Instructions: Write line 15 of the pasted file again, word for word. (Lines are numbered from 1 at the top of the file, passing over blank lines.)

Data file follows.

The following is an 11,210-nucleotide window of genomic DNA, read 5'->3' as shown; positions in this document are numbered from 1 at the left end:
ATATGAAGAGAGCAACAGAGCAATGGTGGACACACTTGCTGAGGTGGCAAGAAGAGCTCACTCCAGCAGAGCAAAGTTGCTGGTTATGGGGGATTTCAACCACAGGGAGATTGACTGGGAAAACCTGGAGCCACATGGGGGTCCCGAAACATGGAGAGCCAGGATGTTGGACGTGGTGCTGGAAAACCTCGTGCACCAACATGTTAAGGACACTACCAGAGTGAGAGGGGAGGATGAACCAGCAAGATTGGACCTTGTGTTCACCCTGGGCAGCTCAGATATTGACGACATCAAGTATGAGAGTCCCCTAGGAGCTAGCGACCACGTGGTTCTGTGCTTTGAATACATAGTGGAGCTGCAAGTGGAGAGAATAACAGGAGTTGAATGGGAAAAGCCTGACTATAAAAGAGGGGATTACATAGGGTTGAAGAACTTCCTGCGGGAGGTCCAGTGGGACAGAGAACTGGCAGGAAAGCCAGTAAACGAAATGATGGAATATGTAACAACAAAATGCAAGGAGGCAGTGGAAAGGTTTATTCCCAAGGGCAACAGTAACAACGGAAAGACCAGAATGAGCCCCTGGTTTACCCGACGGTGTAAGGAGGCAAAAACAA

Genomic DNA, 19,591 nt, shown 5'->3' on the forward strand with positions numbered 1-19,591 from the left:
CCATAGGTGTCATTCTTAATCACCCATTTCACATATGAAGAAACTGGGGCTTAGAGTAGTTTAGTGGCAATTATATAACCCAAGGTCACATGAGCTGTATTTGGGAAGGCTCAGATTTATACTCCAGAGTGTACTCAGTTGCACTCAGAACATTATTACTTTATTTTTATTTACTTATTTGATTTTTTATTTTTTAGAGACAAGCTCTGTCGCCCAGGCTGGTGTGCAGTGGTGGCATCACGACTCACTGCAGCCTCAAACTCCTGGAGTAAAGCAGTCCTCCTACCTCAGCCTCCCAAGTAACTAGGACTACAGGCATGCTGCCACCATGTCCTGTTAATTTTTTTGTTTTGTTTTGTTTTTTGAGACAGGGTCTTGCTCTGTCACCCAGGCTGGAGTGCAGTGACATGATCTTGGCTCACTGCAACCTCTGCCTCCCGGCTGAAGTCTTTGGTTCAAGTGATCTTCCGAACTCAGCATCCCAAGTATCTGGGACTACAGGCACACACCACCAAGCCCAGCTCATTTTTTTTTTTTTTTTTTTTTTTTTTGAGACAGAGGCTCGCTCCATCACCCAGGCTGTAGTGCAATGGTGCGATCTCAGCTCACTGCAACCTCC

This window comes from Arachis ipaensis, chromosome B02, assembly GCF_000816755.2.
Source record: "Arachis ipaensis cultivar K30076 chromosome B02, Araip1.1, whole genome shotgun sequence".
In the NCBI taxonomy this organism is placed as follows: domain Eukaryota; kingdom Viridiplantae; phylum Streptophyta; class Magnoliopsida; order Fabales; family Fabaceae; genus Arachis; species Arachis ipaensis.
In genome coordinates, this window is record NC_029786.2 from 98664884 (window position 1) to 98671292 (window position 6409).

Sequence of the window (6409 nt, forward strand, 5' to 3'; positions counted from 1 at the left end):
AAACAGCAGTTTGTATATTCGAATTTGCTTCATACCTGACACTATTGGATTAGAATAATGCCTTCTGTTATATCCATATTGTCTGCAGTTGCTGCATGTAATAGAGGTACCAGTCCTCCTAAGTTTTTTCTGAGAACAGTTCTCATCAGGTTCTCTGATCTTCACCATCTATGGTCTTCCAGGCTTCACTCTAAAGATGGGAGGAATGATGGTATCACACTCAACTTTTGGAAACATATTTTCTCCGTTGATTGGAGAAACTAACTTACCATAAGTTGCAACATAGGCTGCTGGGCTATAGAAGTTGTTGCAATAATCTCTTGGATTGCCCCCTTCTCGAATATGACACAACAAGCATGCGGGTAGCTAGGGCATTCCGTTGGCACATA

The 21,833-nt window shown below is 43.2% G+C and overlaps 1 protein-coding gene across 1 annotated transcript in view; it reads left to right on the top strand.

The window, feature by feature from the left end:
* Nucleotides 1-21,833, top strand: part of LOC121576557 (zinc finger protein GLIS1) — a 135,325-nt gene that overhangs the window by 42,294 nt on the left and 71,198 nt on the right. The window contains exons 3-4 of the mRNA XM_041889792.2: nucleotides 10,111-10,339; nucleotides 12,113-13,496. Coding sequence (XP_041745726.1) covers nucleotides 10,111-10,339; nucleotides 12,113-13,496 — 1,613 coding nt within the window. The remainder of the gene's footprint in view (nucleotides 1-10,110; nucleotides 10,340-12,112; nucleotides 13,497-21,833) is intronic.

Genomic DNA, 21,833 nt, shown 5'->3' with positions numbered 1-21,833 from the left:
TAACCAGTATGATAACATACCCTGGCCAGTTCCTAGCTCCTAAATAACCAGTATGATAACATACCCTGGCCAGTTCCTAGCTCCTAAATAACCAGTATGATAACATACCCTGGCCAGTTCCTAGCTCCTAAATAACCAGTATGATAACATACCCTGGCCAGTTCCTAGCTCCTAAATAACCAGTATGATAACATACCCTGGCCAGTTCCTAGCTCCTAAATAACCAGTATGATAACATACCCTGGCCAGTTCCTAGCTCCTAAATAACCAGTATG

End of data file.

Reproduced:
TAACCAGTATGATAACATACCCTGGCCAGTTCCTAGCTCCTAAATAACCAGTATGATAACATACCCTGGCCAGTTCCTAGCTCCTAAATAACCAGTATGATAACATACCCTGGCCAGTTCCTAGCTCCTAAATAACCAGTATGATAACATACCCTGGCCAGTTCCTAGCTCCTAAATAACCAGTATGATAACATACCCTGGCCAGTTCCTAGCTCCTAAATAACCAGTATGATAACATACCCTGGCCAGTTCCTAGCTCCTAAATAACCAGTATG